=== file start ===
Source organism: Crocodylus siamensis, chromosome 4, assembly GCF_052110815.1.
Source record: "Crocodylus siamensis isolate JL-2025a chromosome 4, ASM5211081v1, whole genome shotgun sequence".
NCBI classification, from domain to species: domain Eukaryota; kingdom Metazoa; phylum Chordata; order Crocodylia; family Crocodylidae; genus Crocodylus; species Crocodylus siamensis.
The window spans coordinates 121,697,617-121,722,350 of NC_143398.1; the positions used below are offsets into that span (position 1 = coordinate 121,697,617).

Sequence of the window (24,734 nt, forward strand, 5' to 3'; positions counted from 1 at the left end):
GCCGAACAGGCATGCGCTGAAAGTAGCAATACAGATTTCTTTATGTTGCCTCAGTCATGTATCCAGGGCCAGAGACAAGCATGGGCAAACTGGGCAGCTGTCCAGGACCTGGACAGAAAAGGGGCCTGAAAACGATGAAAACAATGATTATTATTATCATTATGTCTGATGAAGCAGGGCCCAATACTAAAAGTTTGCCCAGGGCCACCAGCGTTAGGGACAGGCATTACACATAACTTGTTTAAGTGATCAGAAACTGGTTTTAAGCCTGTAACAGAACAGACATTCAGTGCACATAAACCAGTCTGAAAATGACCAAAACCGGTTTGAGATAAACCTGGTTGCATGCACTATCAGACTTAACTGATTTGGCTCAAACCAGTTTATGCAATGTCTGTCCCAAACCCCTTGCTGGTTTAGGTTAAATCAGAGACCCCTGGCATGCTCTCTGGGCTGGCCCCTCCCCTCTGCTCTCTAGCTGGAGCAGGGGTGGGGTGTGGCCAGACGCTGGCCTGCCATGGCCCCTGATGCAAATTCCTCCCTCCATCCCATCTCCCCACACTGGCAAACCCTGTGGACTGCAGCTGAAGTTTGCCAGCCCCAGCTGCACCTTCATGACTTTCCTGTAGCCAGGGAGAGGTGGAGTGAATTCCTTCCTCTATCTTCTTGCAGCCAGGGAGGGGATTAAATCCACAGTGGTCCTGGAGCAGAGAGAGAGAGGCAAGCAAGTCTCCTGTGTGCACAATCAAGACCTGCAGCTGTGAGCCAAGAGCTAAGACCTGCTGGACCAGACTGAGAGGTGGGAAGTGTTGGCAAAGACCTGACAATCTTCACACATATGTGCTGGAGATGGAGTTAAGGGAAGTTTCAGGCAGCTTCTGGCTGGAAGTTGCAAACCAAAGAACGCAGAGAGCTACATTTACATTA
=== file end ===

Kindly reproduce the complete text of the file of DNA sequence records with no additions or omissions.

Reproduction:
Source organism: Crocodylus siamensis, chromosome 4, assembly GCF_052110815.1.
Source record: "Crocodylus siamensis isolate JL-2025a chromosome 4, ASM5211081v1, whole genome shotgun sequence".
NCBI classification, from domain to species: domain Eukaryota; kingdom Metazoa; phylum Chordata; order Crocodylia; family Crocodylidae; genus Crocodylus; species Crocodylus siamensis.
The window spans coordinates 121,697,617-121,722,350 of NC_143398.1; the positions used below are offsets into that span (position 1 = coordinate 121,697,617).

Sequence of the window (24,734 nt, forward strand, 5' to 3'; positions counted from 1 at the left end):
GCCGAACAGGCATGCGCTGAAAGTAGCAATACAGATTTCTTTATGTTGCCTCAGTCATGTATCCAGGGCCAGAGACAAGCATGGGCAAACTGGGCAGCTGTCCAGGACCTGGACAGAAAAGGGGCCTGAAAACGATGAAAACAATGATTATTATTATCATTATGTCTGATGAAGCAGGGCCCAATACTAAAAGTTTGCCCAGGGCCACCAGCGTTAGGGACAGGCATTACACATAACTTGTTTAAGTGATCAGAAACTGGTTTTAAGCCTGTAACAGAACAGACATTCAGTGCACATAAACCAGTCTGAAAATGACCAAAACCGGTTTGAGATAAACCTGGTTGCATGCACTATCAGACTTAACTGATTTGGCTCAAACCAGTTTATGCAATGTCTGTCCCAAACCCCTTGCTGGTTTAGGTTAAATCAGAGACCCCTGGCATGCTCTCTGGGCTGGCCCCTCCCCTCTGCTCTCTAGCTGGAGCAGGGGTGGGGTGTGGCCAGACGCTGGCCTGCCATGGCCCCTGATGCAAATTCCTCCCTCCATCCCATCTCCCCACACTGGCAAACCCTGTGGACTGCAGCTGAAGTTTGCCAGCCCCAGCTGCACCTTCATGACTTTCCTGTAGCCAGGGAGAGGTGGAGTGAATTCCTTCCTCTATCTTCTTGCAGCCAGGGAGGGGATTAAATCCACAGTGGTCCTGGAGCAGAGAGAGAGAGGCAAGCAAGTCTCCTGTGTGCACAATCAAGACCTGCAGCTGTGAGCCAAGAGCTAAGACCTGCTGGACCAGACTGAGAGGTGGGAAGTGTTGGCAAAGACCTGACAATCTTCACACATATGTGCTGGAGATGGAGTTAAGGGAAGTTTCAGGCAGCTTCTGGCTGGAAGTTGCAAACCAAAGAACGCAGAGAGCTACATTTACATTA